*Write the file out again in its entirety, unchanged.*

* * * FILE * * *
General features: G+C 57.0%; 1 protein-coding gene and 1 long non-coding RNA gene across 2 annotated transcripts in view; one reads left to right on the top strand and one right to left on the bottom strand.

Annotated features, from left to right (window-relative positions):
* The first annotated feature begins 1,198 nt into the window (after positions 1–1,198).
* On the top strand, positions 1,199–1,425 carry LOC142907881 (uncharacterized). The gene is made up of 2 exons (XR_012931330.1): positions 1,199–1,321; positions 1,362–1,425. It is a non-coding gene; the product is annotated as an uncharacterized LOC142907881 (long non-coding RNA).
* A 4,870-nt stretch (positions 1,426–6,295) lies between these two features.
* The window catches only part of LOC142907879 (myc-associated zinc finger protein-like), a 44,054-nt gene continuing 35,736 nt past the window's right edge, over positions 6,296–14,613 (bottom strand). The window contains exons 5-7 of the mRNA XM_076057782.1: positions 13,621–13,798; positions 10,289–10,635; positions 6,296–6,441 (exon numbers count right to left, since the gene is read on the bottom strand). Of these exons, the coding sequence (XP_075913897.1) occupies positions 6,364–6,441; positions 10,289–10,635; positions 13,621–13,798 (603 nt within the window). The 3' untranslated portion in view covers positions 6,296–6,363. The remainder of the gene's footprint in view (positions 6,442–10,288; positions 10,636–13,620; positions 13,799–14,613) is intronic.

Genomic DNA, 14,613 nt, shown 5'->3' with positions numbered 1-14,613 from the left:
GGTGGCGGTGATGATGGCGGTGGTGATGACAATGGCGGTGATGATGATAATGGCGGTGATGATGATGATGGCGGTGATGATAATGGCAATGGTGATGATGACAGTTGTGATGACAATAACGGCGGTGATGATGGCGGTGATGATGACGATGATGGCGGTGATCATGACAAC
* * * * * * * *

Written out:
General features: G+C 57.0%; 1 protein-coding gene and 1 long non-coding RNA gene across 2 annotated transcripts in view; one reads left to right on the top strand and one right to left on the bottom strand.

Annotated features, from left to right (window-relative positions):
* The first annotated feature begins 1,198 nt into the window (after positions 1–1,198).
* On the top strand, positions 1,199–1,425 carry LOC142907881 (uncharacterized). The gene is made up of 2 exons (XR_012931330.1): positions 1,199–1,321; positions 1,362–1,425. It is a non-coding gene; the product is annotated as an uncharacterized LOC142907881 (long non-coding RNA).
* A 4,870-nt stretch (positions 1,426–6,295) lies between these two features.
* The window catches only part of LOC142907879 (myc-associated zinc finger protein-like), a 44,054-nt gene continuing 35,736 nt past the window's right edge, over positions 6,296–14,613 (bottom strand). The window contains exons 5-7 of the mRNA XM_076057782.1: positions 13,621–13,798; positions 10,289–10,635; positions 6,296–6,441 (exon numbers count right to left, since the gene is read on the bottom strand). Of these exons, the coding sequence (XP_075913897.1) occupies positions 6,364–6,441; positions 10,289–10,635; positions 13,621–13,798 (603 nt within the window). The 3' untranslated portion in view covers positions 6,296–6,363. The remainder of the gene's footprint in view (positions 6,442–10,288; positions 10,636–13,620; positions 13,799–14,613) is intronic.

Genomic DNA, 14,613 nt, shown 5'->3' with positions numbered 1-14,613 from the left:
GGTGGCGGTGATGATGGCGGTGGTGATGACAATGGCGGTGATGATGATAATGGCGGTGATGATGATGATGGCGGTGATGATAATGGCAATGGTGATGATGACAGTTGTGATGACAATAACGGCGGTGATGATGGCGGTGATGATGACGATGATGGCGGTGATCATGACAAC